Louisa Trotter works her way up from being a skivvy to being the Queen of cooks, cook to the King, and owner of the Bentinck Hotel. Her life and happenings among the guests and staff of the...
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Change is in the air at the hotel and in the lives of its many residents. An American writer, Sophie Applegate, would like to pen a book about Louisa's life, successes and failures. Louise isn't all ...
In 1895, women were not expected to work - or even know about - medicine. Women were expected to work as house-wives, mothers, teachers and nurses. One woman was determined to change that. ... See full summary »
The extended Forsyte family live a more than pleasant upper middle class life in Victorian and later Edwardian England. The two central characters are Soames Forsyte and his cousin Jolyon ... See full summary »
Nyree Dawn Porter
18th-century England and Ireland viewed through the eyes of four beautiful high-born sisters - Caroline, Emily, Louisa, and Sarah Lennox, great-granddaughters of a king, daughters of a cabinet minister, and wives of politicians and peers.
James Onedin marries Anne Webster in order to get his hands on a ship. However the marriage turns out to be one of true love. James is ruthless in his attempt to get a shipping line started... See full summary »
Brian Ash (Anthony Andrews) is a young lieutenant who is assigned to a UXB unit in the early days of World War II. UXB (UneXploded Bomb) is the signal that an aerial bomb has not exploded. ... See full summary »
An adaptation of Flora Thompson's autobiographical novel "Lark Rise To Candleford", set in 19 century Oxfordshire, in which a young girl moves to the local market town to begin an apprenticeship as a postmistress.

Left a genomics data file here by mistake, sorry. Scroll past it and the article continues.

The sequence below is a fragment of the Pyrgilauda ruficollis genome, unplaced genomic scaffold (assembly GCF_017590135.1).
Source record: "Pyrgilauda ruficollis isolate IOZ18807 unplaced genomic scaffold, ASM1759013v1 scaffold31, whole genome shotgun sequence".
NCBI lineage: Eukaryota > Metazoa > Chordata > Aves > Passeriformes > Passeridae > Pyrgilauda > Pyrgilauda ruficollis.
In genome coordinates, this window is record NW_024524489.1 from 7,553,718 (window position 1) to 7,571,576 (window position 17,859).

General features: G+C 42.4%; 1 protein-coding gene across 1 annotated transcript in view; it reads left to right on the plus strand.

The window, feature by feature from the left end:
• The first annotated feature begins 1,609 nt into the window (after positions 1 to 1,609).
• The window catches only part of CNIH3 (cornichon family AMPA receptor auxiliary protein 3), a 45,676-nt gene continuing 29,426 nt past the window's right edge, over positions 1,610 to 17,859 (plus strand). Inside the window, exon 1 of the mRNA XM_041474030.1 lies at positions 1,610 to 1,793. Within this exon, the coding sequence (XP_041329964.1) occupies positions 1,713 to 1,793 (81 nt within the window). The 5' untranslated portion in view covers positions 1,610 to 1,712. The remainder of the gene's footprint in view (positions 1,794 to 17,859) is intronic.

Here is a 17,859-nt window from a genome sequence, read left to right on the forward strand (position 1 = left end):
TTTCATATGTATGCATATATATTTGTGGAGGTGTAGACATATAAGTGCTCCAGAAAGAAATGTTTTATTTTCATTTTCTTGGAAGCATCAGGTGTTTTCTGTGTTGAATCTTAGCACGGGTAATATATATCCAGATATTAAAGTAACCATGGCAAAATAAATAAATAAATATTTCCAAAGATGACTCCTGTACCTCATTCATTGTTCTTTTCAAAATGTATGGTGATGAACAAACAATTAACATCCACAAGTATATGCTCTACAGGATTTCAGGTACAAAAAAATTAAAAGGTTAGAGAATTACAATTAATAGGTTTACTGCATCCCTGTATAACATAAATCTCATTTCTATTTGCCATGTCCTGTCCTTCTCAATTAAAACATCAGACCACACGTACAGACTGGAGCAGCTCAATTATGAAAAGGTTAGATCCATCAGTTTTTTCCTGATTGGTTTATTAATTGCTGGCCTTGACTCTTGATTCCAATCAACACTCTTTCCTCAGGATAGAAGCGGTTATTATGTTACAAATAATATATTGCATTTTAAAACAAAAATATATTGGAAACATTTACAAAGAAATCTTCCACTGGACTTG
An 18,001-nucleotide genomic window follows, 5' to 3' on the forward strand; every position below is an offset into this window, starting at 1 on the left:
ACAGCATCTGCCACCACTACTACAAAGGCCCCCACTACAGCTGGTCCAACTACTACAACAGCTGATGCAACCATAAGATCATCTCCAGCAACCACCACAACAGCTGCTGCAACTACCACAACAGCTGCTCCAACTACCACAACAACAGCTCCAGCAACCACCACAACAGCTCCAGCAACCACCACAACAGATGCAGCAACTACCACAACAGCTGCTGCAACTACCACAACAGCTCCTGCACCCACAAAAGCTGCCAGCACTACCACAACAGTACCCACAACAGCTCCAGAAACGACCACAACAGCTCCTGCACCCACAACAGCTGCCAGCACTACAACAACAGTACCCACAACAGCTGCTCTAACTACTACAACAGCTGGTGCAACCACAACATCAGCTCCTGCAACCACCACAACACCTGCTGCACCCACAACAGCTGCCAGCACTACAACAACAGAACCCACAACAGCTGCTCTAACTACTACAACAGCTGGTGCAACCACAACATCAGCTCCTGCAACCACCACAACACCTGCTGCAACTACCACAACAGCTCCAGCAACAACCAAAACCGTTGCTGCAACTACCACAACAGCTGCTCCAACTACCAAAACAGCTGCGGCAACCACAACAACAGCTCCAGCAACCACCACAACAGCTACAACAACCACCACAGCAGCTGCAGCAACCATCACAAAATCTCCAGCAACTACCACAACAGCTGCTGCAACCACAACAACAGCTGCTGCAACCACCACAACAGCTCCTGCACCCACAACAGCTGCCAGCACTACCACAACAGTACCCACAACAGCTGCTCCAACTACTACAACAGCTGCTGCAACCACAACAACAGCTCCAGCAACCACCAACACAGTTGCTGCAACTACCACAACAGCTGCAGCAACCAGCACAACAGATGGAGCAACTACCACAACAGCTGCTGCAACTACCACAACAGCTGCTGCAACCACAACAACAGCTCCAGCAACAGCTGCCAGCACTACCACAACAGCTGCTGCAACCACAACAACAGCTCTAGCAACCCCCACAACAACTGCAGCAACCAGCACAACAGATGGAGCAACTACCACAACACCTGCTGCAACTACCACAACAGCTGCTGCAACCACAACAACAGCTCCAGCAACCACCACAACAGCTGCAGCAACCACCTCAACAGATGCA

This Masterpiece Theatre production, set at the cusp of the Industrial Revolution, chronicles the life, loves, foibles and politics of the fictional English town of Middlemarch. Adapted ... See full summary »
Follows the novels of Anthony Trollope. Beginning with the forced Marriage of Susan Hampshire's character, Glencora, the lives of the friends and children of this couple are the subject of ... See full summary »
Louisa Trotter works her way up from being a skivvy to being the Queen of cooks, cook to the King, and owner of the Bentinck Hotel. Her life and happenings among the guests and staff of the Hotel make up the 31 episodes. Written by
Gemma Jones is simply brilliant and unforgettable in this series. It's wonderful to stay with these characters through so many episodes, and the quality never flags. If you haven't seen it, you're in for a treat. In anyone else's hand these stories might seem like melodrama- Gemma et al make every scene utterly convincing. Just a delightful run from start to finish.
In the future, fluff like "Bridget Jones" will seem hopelessly dated (Renee What? Hugh Who?) and will be almost entirely forgotten-except by fans who will rent it just to see another great role from Gemma.
But "The Duchess of Duke Street" is going to live forever, and will be treasured for many generations to come.
Hurrah for The Duchess! Perhaps you Brits will get around to giving the real Ms. Jones her due someday- but in any case she will always be one hell of a Dame to those of us who know and love her work.
And yes, since you mention it, this series *is* better than Upstairs, Downstairs. Got it beat by a mile. :)
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